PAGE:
What I Ate: Boston, MA

Boston hosted the last season of Top Chef (of which I am an avid fan) so I knew that it was a city full of great cuisine. As the foodie that I am, I was so excited to explore the food scene while I was in Boston for the Women in Travel Summit. I even made a custom Google Map women to pin all the places I wanted to try.

Whenever I am headed to a new city, I do a lot of research about the best restaurants. One of my pet peeves when traveling is wandering around in search of a good restaurant, only to get so hungry that I settle for a mediocre or chain establishment. If I’m going to pay for it with money (and calories!), the food better be worth it. Eating less than great food is just not worth it to me.

I typically start the search with a general Google search, search terms like “Best Restaurants in _____” or “Top 10 places to eat in _____”. Sometimes those get good results, but typically they are more touristic, less foodie kind of places. Like for Boston, Cheers Bar came up. Very famous, not great quality.

So the second caveat to my search is to look for local food bloggers’ recommendations. These are the people, like me, who love to eat at new restaurants and try new chefs. They have a pulse on their local food scene, and can speak about the dishes and places that are truly the best.

Utilizing these two methods, I came up with a list of all the restaurants I wanted to try in Boston. I managed to visit almost all of them in my short 3 day stay in Bean Town, and here are my reflections on my meals:

Mike’s Pastry — 300 Hanover St

One of the older and more famous bakeries in the city, Mike’s Pastry is a perfect stop as you walk the Freedom Trail. Known for cannolis & biscotti, this place looks like it’s been around for ages. It has a crowded & fast paced vibe, but the gilded ceiling is adorable! While I enjoy a cannoli, their other baked treats also look delicious. So I opted for a peanut butter cupcake, which was so rich and moist! The frosting was light and fluffy, but the peanut butter flavor came through strongly.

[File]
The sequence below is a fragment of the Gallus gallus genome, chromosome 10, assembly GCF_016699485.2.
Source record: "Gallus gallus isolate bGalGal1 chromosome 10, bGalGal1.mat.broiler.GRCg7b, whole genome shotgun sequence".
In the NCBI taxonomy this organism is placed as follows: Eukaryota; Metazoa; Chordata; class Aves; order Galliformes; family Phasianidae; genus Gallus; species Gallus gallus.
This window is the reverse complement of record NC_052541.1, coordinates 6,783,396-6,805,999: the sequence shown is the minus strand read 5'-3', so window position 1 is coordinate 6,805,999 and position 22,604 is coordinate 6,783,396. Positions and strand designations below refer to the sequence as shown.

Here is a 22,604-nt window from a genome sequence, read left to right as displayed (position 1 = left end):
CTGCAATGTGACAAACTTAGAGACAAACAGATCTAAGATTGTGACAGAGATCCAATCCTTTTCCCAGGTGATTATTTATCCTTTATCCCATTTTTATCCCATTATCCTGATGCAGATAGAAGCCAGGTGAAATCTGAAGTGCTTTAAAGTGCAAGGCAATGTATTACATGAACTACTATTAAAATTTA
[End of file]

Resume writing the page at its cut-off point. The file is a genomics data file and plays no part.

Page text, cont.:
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Faneuil Hall Marketplace — 4 South Market Street

A fun place to explore, there is no shortage of food options here! If you walk down the central plaza of the marketplace, you’ll see more stalls and restaurants than you’ll know what to do with! It’s definitely hot and crowded inside, so take a stroll through first before you make any decisions. There is local Bostonian food, Italian shops, ice cream stalls and chain shops. Boston Chowda seemed to be the most popular spot in here, with a line of over 25 people waiting for a scoop of the clammy goodness they dish up. A winner of many chowder awards, this spot is full of comfort food, including their pot pies!

Legal Seafoods — Several locations, but I went to the one at 255 State St

Famous Boston local chain, Legal Seafoods has been around for years and is always on the “Must Try” lists. My aunt even recommended it to me! I went here for dinner on the first night and sat at the bar. The staff was not super friendly, but the ambiance was nice. I ordered two Boston staples, a bowl of clam chowder and crab cakes. The Clam chowder was just alright. There was just a little too much heavy cream for my taste, and it was kind of bland. But the chunks of clam and potato were nice. The crab cakes were also sort of bland and under-seasoned, but I appreciated the large clam pieces. I wish they had been more crispy.

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Thinking Cup — Several locations, but I went to the one at 236 Hanover Street

Carrying one of the top coffee blends in the country “Stumptown Coffee“, Thinking Cup has a little bit of pretentious vibe when you walk in. But the coffee is legit, so I guess it’s deserved. I ordered a simple plain latte, and it was perfect. The coffee was bitter without any burn, and the milk was perfectly frothed. The decor inside was dark and luxurious, a great spot for a casual work meeting or doing homework in style.